ONE hundred and fifty miles away in Fort William, Runrig's songwriting brothers, Rory and Calum MacDonald were being honoured at the Scots Trad Music Awards for their services to Gaelic music.

They may have celebrated that award later. But first they had a tour to finish and an Usher Hall full of fans to hoist out of their seats. Not that this is any great challenge. Half of a small German town seemed to have decanted to Edinburgh to join their Scottish siblings-in-devotion and they had the massed jack-in-the-box routine that Runrig fans perform at gigs down to perfection.

As someone who's admired the band's achievements without growing to especially love their music, I have to say that this was an impressive spectacle. They do a great line in anthemic songs and there's much fist-pumping and almost tribal hand-clapping in accompaniment, but there's plenty of light and shade and varied dynamics, too. From full-on blue-collar rocking, we were taken through passages of reflection, acoustic sequences where guitarist Calum MacDonald and keyboardist Brian Herd strapped on accordions, and a homespun parade where the backline formed a mobile, front-of-stage drum corps.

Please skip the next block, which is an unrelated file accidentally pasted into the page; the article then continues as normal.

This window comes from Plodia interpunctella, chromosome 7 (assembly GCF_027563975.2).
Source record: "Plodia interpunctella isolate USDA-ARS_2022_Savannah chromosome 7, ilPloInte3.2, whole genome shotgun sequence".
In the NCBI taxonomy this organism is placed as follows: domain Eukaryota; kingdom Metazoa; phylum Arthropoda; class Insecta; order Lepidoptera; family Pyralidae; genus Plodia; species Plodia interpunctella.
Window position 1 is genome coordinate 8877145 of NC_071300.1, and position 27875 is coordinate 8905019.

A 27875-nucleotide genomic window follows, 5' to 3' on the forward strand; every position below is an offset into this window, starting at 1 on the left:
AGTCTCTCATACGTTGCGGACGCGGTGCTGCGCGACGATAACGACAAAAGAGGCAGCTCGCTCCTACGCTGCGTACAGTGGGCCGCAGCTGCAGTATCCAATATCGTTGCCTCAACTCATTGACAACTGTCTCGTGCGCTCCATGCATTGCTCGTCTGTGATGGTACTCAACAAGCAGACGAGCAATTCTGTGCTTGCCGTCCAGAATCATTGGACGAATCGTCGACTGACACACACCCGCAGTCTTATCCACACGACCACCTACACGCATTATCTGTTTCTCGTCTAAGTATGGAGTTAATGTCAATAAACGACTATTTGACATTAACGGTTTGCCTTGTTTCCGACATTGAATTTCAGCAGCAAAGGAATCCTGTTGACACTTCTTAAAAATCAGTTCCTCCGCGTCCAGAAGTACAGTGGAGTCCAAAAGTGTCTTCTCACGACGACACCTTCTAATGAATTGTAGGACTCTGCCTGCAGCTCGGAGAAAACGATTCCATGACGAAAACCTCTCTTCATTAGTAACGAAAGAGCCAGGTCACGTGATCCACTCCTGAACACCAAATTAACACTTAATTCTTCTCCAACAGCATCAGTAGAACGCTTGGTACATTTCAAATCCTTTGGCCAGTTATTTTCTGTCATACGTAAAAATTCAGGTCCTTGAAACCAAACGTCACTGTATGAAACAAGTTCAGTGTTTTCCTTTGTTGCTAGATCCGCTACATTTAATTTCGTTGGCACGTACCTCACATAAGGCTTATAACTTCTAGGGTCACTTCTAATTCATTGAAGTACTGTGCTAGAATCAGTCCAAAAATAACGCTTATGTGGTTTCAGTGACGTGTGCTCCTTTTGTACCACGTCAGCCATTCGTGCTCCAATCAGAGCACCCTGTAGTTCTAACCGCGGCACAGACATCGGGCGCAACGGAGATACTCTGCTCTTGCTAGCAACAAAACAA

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It's stirring stuff. I could live without their Queenification of Loch Lomond, although their fans possibly couldn't, but songs like Road Trip, accompanied here by a dizzying film, and Alba have an invigorating urgency that's enhanced no end, as much of this two hour-set was, by Calum MacDonald's brilliant repertoire of electric guitar voicings. I didn't leave a complete convert, but I enjoyed watching a model lesson in giving the people what they want.